Reston explores Village idea to make it easier for seniors to stay in community
Thursday, September 30, 2010
Reston community leaders are coming together to develop a stronger support system that will allow senior citizens to remain in their homes after retirement.
The development of community-supported programs called "Villages," which allow neighbors to support each other by providing services such as transportation and home maintenance, is an ideal concept for the area, said Steve Gurney, publisher of the Guide to Retirement Living Sourcebook and a Reston resident.
Villages use volunteers to offer services that supplement those that governments, nonprofits and private businesses provide. Such organizations can range from an online network to connect neighbors, to a nonprofit coordinating volunteer services tailored to meet the needs of a small geographic area. In some cases, residents might pay an annual fee for the service.
The Aging in Reston group is trying to raise awareness of existing services and is conducting an online survey of residents' thoughts about aging in place, as it prepares to develop a Village model in Reston.
"Over 80 percent of the people that we surveyed have said that they feel that Reston is an elder-friendly community," Gurney said. "But when they dig deeper, there are some critical issues," including affordability, transportation and accessibility for people with mobility problems.
According to the U.S. Census Bureau's American Community Survey 2006-08, the most recent statistics available, about 6,000 of Reston's 53,679 residents are 65 or older. Of Fairfax County's 1 million or so residents, about 96,100 are senior citizens. The percentage of seniors in Reston and Fairfax County -- 11.2 and 9.6, respectively -- is below the national average of 12.6 percent.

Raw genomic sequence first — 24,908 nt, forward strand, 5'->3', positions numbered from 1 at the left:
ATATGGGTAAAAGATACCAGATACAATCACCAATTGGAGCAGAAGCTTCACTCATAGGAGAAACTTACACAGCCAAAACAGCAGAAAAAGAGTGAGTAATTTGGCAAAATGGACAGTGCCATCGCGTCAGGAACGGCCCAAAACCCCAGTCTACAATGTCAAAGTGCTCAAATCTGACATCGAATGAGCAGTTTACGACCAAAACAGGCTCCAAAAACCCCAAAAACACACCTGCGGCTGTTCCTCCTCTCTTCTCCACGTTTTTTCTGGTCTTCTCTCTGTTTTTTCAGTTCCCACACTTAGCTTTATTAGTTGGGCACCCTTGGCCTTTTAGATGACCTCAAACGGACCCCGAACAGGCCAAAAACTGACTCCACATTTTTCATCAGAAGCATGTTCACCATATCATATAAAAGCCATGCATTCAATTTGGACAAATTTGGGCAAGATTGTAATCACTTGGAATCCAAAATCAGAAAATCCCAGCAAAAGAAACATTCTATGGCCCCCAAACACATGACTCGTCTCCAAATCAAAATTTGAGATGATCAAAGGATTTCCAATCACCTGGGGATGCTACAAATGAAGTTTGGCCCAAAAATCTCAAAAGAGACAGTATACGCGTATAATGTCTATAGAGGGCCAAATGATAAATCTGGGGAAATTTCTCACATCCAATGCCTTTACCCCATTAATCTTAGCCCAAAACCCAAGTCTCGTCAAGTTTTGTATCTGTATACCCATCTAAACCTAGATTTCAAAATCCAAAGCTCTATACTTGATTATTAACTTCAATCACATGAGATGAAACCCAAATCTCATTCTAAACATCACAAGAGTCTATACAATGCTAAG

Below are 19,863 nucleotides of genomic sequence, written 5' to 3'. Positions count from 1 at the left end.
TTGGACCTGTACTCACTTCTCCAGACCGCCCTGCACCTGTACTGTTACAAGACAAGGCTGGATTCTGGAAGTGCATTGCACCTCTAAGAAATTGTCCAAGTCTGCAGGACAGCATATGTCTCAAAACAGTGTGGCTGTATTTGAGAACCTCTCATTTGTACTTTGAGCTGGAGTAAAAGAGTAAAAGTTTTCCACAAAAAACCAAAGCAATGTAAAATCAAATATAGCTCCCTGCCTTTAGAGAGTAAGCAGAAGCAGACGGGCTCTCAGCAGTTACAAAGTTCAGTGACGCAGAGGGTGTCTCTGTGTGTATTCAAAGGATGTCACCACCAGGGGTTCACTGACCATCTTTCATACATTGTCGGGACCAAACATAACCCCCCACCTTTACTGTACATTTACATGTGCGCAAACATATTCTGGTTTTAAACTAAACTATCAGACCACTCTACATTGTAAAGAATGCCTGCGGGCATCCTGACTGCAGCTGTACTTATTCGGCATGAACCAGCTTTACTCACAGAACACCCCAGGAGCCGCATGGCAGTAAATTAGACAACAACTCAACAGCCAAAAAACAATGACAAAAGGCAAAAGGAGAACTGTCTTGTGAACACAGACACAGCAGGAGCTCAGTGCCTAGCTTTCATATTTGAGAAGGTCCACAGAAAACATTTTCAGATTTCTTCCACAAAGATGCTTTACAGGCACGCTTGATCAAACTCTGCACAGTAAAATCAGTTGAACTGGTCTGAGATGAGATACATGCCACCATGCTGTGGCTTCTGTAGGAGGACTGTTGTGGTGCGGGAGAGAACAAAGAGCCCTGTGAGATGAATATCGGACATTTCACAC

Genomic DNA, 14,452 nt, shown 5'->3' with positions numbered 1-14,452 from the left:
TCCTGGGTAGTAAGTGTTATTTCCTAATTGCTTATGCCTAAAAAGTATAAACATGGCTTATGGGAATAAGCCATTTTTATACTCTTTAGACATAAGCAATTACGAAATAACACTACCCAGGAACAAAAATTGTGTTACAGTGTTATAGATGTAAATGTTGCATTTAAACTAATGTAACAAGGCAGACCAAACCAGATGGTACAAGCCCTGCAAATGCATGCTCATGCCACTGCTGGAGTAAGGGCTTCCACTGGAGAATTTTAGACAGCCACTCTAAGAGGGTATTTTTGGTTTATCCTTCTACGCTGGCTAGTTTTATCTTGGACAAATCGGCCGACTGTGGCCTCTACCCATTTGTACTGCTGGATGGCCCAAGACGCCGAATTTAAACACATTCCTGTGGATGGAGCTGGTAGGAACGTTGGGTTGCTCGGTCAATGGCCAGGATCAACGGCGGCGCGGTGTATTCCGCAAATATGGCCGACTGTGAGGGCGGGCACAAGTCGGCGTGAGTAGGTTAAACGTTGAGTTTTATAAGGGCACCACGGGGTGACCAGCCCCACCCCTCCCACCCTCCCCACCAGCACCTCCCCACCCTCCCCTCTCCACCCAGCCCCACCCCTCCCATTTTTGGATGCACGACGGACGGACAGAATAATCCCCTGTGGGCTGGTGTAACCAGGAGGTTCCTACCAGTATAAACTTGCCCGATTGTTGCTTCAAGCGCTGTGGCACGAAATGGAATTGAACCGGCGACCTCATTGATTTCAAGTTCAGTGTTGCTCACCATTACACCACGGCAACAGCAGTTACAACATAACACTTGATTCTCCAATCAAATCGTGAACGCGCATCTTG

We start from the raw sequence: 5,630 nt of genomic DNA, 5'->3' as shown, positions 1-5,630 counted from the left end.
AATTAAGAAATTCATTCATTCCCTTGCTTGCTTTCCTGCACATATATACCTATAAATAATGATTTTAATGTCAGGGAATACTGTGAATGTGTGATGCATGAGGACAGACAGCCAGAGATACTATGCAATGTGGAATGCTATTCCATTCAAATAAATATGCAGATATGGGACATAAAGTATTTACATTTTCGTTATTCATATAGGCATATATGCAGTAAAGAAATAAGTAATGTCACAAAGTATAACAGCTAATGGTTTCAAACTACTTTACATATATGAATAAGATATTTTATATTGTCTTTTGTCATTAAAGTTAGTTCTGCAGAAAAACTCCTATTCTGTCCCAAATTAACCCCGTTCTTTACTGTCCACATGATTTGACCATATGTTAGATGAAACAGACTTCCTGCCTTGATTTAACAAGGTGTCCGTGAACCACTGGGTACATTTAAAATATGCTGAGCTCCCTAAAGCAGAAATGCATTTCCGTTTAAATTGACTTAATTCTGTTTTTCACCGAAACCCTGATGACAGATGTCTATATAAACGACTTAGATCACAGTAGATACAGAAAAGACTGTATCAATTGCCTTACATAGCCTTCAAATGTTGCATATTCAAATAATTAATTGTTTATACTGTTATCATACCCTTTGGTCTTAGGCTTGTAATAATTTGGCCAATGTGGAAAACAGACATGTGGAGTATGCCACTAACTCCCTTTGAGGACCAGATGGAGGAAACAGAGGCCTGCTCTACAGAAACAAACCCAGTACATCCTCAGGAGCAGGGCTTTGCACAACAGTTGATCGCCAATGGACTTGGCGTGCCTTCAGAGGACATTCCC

Aging in Reston will conduct its first public forum Oct. 9. Through the forum, the group hopes to raise awareness about public services available to seniors and present four examples of Villages that would provide additional services.
"We want to point people in the right direction . . . and we also want to encourage them to think creatively about how they can remain here," Gurney said.
"We hope this event is just the beginning," said Patricia Williams, an event organizer. "Reston is so unique; we want to create whatever will work best for Reston."
One such Village exists in Fairfax County.
The nonprofit Mount Vernon at Home helps provide clients within a 14-square-mile service area in southeastern Fairfax County the assistance they need to age in place. Mount Vernon at Home's annual membership costs $550 for a single-person household and $800 for a household of two or more, according to http:/
Mount Vernon at Home uses volunteers to help its 131 members with services such as transportation to doctor appointments, stores and social events. Volunteers also have helped deliver a hot Christmas dinner and solve computer problems. The nonprofit offers referrals for services it does not provide.